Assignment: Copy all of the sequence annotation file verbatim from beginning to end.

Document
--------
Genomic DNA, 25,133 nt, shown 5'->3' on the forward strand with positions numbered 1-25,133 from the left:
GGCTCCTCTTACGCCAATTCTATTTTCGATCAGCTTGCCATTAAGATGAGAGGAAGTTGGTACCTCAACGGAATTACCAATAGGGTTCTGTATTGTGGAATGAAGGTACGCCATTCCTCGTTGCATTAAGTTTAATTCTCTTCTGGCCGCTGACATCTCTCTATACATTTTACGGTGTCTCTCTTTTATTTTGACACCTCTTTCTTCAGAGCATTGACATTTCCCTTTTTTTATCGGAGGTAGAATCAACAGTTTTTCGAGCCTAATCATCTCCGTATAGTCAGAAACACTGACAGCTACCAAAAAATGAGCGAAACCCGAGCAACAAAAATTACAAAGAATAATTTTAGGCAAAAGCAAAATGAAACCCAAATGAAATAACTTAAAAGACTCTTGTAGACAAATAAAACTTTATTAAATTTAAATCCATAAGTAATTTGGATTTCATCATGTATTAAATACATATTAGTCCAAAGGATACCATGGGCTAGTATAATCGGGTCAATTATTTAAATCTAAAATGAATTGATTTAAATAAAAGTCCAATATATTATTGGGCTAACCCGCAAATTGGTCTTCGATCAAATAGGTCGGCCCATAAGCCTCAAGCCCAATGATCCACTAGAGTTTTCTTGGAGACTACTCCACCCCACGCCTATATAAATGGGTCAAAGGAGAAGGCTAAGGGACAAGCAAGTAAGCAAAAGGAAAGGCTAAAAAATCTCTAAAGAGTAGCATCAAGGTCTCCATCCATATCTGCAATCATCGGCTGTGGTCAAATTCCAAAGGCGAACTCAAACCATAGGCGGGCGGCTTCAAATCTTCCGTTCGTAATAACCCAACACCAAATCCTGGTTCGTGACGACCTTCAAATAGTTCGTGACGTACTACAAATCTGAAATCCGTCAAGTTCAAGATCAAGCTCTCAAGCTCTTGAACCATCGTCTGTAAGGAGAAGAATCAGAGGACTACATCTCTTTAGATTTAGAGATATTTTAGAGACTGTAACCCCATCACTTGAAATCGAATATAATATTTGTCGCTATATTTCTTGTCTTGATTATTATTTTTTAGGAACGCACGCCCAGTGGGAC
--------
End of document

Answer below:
Genomic DNA, 25,133 nt, shown 5'->3' on the forward strand with positions numbered 1-25,133 from the left:
GGCTCCTCTTACGCCAATTCTATTTTCGATCAGCTTGCCATTAAGATGAGAGGAAGTTGGTACCTCAACGGAATTACCAATAGGGTTCTGTATTGTGGAATGAAGGTACGCCATTCCTCGTTGCATTAAGTTTAATTCTCTTCTGGCCGCTGACATCTCTCTATACATTTTACGGTGTCTCTCTTTTATTTTGACACCTCTTTCTTCAGAGCATTGACATTTCCCTTTTTTTATCGGAGGTAGAATCAACAGTTTTTCGAGCCTAATCATCTCCGTATAGTCAGAAACACTGACAGCTACCAAAAAATGAGCGAAACCCGAGCAACAAAAATTACAAAGAATAATTTTAGGCAAAAGCAAAATGAAACCCAAATGAAATAACTTAAAAGACTCTTGTAGACAAATAAAACTTTATTAAATTTAAATCCATAAGTAATTTGGATTTCATCATGTATTAAATACATATTAGTCCAAAGGATACCATGGGCTAGTATAATCGGGTCAATTATTTAAATCTAAAATGAATTGATTTAAATAAAAGTCCAATATATTATTGGGCTAACCCGCAAATTGGTCTTCGATCAAATAGGTCGGCCCATAAGCCTCAAGCCCAATGATCCACTAGAGTTTTCTTGGAGACTACTCCACCCCACGCCTATATAAATGGGTCAAAGGAGAAGGCTAAGGGACAAGCAAGTAAGCAAAAGGAAAGGCTAAAAAATCTCTAAAGAGTAGCATCAAGGTCTCCATCCATATCTGCAATCATCGGCTGTGGTCAAATTCCAAAGGCGAACTCAAACCATAGGCGGGCGGCTTCAAATCTTCCGTTCGTAATAACCCAACACCAAATCCTGGTTCGTGACGACCTTCAAATAGTTCGTGACGTACTACAAATCTGAAATCCGTCAAGTTCAAGATCAAGCTCTCAAGCTCTTGAACCATCGTCTGTAAGGAGAAGAATCAGAGGACTACATCTCTTTAGATTTAGAGATATTTTAGAGACTGTAACCCCATCACTTGAAATCGAATATAATATTTGTCGCTATATTTCTTGTCTTGATTATTATTTTTTAGGAACGCACGCCCAGTGGGAC